A common theme in these three machine-learning examples is that predictions can be made with relatively small datasets: in some cases, with only 10% of the total number of reactions it is possible to predict the outcomes of the remaining 90%, without the need to physically conduct the experiments (Fig. 4). The high-fidelity data can originate from ultra-high-throughput screening, from flow chemistry or from an individual scientist, but the most important feature is the contextualized, internally consistent source that provides effective, secure and accurate data. This is important because it is currently not known how large these datasets need to be in order to predict across the molecules that represent drug-like space. Naturally, some reactivity trends may be reflective of how the individual experiments are conducted and not truly informative of a particular catalyst or ligand. A diagnostic approach using small libraries of curated drug-like molecules—known as ‘informer libraries’—has been presented as a way to better capture reaction scope and evolve synthetic models, but this should be viewed as an intermediary step as the field moves forward22.
There have also been important advances in predictive catalysis41,42. This is an exciting, emerging field that uses parameterization and analysis of catalysts to enable the forecast of an attainable improvement—for example, the enantioselectivity of a transformation or improved turnover in a biocatalytic reaction43,44,45—to provide confidence for route selection. For example, in the synthesis of letermovir46, a series of new catalysts was identified that provided the desired product in improved enantioselectivity and facilitated faster route optimization. The models are currently limited in scope, requiring a focused solvent screen on the best-performing catalysts, and process optimization had already taken place for the desired starting material. However, these models will greatly improve with the availability of enhanced datasets, which encompass a full range of activity from diverse sources47.
Extending these early successes to the prediction of the impurity profile of a reaction becomes especially difficult for catalysis, because many on-cycle and off-cycle events can markedly alter the optimum yield and because impurities do not always track with conversion. The current machine-learning systems do not yet take the mechanism of byproduct formation into account. However, process chemists will need information in order to predict and understand both the fate of impurities formed during each step in the process and where impurities are removed in the overall sequence; this is necessary not only to improve performance but also, and often more importantly, to meet regulatory requirements. Almost all of this information currently resides with corporations and is elusive internally and hidden externally. The messiness of data in our broad field of organic synthesis remains a challenge, and we should seek more engagement and demand more focused attention than we have in the past 50 years48.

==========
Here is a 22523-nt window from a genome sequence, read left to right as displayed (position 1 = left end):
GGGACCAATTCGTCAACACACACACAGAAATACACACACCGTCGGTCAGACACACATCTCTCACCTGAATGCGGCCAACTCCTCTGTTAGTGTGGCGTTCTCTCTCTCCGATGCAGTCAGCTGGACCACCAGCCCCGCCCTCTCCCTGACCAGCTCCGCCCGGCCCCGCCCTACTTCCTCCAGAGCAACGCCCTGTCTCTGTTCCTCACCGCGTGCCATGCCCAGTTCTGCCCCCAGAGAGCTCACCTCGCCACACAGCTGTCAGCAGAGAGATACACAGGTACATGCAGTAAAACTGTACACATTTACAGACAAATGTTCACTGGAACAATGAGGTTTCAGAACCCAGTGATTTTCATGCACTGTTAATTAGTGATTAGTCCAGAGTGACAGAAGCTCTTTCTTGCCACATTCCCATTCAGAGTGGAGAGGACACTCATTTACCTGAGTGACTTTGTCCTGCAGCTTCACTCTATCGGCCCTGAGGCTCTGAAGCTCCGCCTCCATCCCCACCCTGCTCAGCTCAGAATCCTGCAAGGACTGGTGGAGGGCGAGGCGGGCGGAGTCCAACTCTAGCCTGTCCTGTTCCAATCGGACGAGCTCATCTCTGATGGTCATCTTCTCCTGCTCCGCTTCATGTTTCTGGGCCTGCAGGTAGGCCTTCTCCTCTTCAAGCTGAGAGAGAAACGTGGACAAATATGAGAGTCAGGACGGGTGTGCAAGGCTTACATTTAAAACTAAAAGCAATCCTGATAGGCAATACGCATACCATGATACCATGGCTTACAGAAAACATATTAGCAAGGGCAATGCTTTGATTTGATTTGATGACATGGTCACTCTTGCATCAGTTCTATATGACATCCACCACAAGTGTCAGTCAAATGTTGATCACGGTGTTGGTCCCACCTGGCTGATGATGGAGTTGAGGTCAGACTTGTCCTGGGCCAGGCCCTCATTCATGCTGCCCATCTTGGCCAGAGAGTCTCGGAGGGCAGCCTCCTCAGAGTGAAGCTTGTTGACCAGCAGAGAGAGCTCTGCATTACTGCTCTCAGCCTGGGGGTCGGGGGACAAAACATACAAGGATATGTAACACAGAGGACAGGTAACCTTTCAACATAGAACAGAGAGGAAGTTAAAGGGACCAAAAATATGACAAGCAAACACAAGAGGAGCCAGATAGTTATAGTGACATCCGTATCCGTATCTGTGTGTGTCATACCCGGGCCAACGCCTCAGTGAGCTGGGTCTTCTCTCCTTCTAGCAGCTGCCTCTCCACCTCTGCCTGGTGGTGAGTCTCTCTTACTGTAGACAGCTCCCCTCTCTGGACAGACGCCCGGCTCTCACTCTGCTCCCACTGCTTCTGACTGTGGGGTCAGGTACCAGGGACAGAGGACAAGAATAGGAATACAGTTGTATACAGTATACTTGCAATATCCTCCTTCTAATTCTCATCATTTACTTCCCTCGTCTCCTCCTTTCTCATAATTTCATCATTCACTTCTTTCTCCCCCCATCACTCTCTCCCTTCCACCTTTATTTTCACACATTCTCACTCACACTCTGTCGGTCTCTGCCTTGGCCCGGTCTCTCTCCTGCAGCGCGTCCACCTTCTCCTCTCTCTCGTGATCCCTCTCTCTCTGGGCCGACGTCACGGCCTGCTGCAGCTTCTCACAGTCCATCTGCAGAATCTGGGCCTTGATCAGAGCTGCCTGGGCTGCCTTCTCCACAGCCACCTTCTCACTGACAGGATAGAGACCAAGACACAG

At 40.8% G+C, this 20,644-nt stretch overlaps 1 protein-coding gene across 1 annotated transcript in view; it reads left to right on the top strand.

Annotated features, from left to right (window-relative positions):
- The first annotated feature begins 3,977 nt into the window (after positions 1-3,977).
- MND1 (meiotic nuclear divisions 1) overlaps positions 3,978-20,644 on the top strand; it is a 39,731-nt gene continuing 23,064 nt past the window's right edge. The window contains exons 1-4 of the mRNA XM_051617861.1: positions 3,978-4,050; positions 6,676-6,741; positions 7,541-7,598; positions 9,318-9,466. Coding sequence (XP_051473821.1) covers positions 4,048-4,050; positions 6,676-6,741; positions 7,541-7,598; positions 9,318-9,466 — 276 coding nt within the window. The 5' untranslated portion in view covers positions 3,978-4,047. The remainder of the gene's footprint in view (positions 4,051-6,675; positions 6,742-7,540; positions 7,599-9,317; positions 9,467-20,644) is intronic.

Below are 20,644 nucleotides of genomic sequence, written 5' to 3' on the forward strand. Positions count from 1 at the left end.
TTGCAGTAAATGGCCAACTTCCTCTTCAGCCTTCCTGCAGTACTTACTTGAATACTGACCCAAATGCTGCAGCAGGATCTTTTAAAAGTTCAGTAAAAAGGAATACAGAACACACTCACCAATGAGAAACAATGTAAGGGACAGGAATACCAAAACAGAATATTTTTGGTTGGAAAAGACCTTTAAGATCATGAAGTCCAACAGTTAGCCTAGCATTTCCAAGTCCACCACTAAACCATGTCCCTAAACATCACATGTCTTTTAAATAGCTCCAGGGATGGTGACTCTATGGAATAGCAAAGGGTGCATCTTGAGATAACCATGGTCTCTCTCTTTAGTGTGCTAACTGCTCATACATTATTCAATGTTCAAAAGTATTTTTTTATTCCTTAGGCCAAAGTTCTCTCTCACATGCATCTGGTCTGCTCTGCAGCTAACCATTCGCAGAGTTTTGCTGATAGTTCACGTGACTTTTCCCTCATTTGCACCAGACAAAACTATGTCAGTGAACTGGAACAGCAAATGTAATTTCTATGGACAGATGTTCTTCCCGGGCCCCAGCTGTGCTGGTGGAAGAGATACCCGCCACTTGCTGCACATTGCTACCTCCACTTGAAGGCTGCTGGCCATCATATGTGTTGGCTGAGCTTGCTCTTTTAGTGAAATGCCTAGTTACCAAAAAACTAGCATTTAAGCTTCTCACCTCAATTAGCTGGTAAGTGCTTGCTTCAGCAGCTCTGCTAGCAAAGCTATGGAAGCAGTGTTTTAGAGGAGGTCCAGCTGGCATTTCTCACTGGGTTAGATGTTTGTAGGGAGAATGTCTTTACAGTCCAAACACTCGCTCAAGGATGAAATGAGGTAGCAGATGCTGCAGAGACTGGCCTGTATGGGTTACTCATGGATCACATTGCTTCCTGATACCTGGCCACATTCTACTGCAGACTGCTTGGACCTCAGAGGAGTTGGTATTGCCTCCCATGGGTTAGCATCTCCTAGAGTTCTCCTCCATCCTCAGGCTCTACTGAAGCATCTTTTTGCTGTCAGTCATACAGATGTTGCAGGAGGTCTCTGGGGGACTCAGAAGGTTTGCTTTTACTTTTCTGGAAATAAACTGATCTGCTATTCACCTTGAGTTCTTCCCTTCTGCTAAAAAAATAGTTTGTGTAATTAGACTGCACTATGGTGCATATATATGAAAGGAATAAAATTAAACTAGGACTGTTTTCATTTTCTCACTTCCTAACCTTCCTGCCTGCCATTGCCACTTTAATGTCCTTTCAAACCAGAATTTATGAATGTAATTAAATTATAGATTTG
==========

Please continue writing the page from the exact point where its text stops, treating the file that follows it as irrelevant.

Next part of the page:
Accelerating future innovation
There is a recent trend for organic chemists to publish ever larger numbers of examples in methodology papers. However, these reports remain focused on the knowledge and the dataset published in a journal article, which represents only a small portion of the raw data collected. These data have not yet been collected in a standardized manner, and highly complex substrates are often not included. In more general terms, in the 200-year history of organic synthesis, we have not yet developed methods to collect, clean and label data in a way that makes it useful for training in the context of new reaction optimization, especially in the areas of catalysis design and development. Existing datasets in the public or private domain have simply not been built with this in mind.
We have seen that large datasets or even ultra-high-throughput experimentation are not a prerequisite to machine learning. Biopharma deals with hundreds of millions of documents—including laboratory data and clinical trial reports, publications and patent filings, as well as billions of database records. Companies and not-for-profit alliances are working to provide solutions to data management. Despite the quantity of data, chemical structure information is essentially captured as an image in a book—it is essentially unusable, whereas above-the-arrow and other data are currently considered out of scope and the vast amounts of historic data in paper and electronic notebooks remains orphaned. Consequently, to avoid repeating current synthetic methods in the field we need to embrace modern approaches and pay attention to future needs. This will avoid simply restating the master data problem. Metrics for similarity calculations49 use the fingerprints of molecules to compare how similar they are to each other and will ensure that we avoid bias introduced by human-curated examples for machine learning. We need our data to emerge beyond the positive results and the publication- or career-driven biases. A published data point should be one click away from raw experimental data, all the way from the weighing of materials to analytical data, enabled by the Internet of Things50.